I should write a long review, including some research into Werfel himself, but right now I only want to cover a few generalities about the wonderful quality of the book.

First, I admired Werfel’s research into the 1915 massacre of Armenians by the Turks. I think the history of these events was already being suppressed by the late 1920s when Werfel began writing. His description of the ragged, starving, perishing Armenian masses of men, women, and children from the village of Zeitun was vivid. His descriptions of the Turkish authorities and their rationale for the genocide (not yet given a name) were overwhelming.

The day-by-day description of the people of seven Armenian villages near the Syrian coast who hid in the woods on the mountain Musa Dagh and resisted the deportation to nowhere being inflicted by the Turks is powerfully drawn. Each episode is based on true stories, particularly the survival of a few thousand villagers on Musa Dagh and their rescue by French troop ships.

Werfel maintained a remarkable balance between descriptions of collective suffering and of individual agony, so that the reader’s consciousness is drawn in both directions. He occasionally mentions acts of mercy by non-Armenians, but clearly shows that the moral bankruptcy of the Turkish leaders (quite a few directly taken from history) corrupted the common people, who are mostly depicted as looting and then resettling the villages whose inhabitants have been forced out. Also corrupted: the military, civil, and police authorities who directly deprived the Armenians of life and property.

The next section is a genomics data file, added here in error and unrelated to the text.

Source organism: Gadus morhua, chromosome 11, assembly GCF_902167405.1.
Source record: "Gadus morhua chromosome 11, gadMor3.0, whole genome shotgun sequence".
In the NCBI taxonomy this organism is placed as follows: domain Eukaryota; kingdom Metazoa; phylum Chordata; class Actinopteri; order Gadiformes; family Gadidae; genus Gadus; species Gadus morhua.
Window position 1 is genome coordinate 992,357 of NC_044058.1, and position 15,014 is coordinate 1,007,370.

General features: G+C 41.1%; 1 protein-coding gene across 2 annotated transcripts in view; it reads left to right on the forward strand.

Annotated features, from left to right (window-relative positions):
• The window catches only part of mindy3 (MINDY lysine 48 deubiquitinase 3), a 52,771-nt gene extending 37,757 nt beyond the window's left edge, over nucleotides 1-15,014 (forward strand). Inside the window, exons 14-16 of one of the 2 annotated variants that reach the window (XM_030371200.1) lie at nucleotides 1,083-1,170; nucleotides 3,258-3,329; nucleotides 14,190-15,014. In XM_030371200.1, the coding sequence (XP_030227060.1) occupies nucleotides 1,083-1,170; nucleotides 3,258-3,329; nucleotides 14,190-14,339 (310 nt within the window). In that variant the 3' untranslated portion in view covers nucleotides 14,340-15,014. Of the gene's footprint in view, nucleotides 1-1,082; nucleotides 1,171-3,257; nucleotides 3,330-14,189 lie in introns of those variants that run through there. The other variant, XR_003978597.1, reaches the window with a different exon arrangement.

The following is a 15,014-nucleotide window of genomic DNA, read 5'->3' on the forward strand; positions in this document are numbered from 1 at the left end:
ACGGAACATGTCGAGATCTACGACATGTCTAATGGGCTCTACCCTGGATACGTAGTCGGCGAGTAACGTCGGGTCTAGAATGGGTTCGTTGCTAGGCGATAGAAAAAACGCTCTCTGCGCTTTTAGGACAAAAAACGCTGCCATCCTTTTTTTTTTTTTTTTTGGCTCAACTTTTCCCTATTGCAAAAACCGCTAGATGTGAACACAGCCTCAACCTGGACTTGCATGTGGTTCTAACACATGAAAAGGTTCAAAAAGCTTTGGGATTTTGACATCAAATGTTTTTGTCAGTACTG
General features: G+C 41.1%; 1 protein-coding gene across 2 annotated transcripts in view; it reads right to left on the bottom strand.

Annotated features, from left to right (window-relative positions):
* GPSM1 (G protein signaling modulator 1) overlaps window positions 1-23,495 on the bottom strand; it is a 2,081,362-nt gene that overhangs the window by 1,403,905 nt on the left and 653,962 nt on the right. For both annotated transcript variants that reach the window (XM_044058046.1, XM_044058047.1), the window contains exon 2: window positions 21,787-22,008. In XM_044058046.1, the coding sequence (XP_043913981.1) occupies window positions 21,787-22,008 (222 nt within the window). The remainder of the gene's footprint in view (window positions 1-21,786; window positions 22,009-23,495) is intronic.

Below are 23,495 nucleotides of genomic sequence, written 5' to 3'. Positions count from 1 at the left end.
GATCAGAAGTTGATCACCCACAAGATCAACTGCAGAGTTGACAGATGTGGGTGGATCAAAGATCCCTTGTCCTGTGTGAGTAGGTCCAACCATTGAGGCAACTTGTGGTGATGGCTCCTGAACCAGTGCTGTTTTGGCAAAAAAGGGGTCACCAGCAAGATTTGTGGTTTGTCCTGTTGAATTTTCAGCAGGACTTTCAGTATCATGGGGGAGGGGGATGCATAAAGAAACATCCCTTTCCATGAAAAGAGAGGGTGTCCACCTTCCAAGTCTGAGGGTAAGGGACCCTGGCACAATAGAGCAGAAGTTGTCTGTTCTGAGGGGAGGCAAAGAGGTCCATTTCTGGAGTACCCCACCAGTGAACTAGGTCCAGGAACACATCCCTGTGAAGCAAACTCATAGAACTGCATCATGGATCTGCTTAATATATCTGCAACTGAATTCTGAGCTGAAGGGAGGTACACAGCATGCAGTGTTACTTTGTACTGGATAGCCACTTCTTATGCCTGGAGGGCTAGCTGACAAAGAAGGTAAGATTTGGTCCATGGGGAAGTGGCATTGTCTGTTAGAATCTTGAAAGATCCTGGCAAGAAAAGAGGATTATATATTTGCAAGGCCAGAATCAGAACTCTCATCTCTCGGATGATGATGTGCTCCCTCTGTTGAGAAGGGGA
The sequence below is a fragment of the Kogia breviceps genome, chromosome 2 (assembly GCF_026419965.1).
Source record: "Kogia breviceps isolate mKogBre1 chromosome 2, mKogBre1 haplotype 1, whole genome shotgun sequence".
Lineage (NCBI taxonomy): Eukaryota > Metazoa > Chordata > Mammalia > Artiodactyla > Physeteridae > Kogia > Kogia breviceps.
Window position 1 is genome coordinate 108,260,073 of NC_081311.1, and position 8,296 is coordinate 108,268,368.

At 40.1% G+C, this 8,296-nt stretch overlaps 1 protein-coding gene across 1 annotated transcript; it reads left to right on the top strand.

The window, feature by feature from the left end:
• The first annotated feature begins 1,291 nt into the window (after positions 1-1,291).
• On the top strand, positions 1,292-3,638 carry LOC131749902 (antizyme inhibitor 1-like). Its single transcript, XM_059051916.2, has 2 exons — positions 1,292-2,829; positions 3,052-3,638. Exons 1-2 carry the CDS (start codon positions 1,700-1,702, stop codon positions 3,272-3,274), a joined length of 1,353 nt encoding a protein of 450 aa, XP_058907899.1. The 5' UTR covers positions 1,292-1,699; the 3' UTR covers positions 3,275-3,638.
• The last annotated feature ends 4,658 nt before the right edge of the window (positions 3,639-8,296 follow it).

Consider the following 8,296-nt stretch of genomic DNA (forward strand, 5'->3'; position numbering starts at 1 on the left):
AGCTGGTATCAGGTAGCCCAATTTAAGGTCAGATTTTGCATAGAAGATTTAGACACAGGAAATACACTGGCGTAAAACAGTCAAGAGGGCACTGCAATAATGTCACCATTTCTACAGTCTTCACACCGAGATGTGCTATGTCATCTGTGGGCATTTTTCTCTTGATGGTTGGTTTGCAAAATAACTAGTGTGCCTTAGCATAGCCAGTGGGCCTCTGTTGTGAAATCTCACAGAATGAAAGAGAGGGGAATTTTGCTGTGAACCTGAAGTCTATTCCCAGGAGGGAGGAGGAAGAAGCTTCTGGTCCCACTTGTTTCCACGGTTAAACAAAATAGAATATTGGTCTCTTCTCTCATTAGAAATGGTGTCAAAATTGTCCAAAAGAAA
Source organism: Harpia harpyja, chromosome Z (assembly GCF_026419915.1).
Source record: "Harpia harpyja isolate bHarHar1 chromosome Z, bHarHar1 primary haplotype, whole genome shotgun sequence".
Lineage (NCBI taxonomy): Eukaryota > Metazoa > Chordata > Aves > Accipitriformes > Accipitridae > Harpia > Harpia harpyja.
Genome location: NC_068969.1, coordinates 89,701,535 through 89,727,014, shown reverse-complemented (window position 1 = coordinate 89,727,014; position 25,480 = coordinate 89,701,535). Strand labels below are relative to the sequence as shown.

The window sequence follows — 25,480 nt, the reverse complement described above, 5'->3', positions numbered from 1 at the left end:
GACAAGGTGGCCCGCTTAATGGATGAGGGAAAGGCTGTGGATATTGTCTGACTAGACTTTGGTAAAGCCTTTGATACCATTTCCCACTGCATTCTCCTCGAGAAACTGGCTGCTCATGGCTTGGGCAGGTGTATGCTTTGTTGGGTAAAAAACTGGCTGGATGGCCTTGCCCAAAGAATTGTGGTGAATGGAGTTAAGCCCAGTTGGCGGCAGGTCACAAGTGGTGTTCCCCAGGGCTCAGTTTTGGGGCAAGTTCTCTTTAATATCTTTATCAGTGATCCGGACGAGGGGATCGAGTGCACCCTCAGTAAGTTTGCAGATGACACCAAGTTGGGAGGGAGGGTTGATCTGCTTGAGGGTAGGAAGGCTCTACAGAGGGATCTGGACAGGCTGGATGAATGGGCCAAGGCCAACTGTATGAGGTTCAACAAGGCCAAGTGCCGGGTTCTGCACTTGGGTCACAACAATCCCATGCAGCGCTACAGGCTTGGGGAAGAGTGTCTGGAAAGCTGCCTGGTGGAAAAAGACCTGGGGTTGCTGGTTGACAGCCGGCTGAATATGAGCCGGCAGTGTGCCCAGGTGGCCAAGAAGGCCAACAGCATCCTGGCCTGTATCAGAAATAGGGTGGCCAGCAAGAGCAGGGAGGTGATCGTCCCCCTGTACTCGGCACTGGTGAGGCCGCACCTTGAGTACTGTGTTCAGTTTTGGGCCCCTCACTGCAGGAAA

On the political side, I kept thinking: how could Werfel write a Holocaust analogy before the Holocaust began? But I know the tragic answer: he was trying to warn of the terrible future that somehow he saw so clearly. Although he clearly admires the German Pastor Johannes Lepsius, another of the historical characters depicted in the book, he had no illusions about the meaning of the events to the mainstream German observers. While Lepsius begs everyone who will listen to act to save the Armenians, almost no one will listen to him; what aid he musters is too little too late. My very sad reaction to Werfel’s attempted warning was that the main learners who took a lesson from the massacre of the Armenians were the Nazis, not the humanitarians and not any future victims.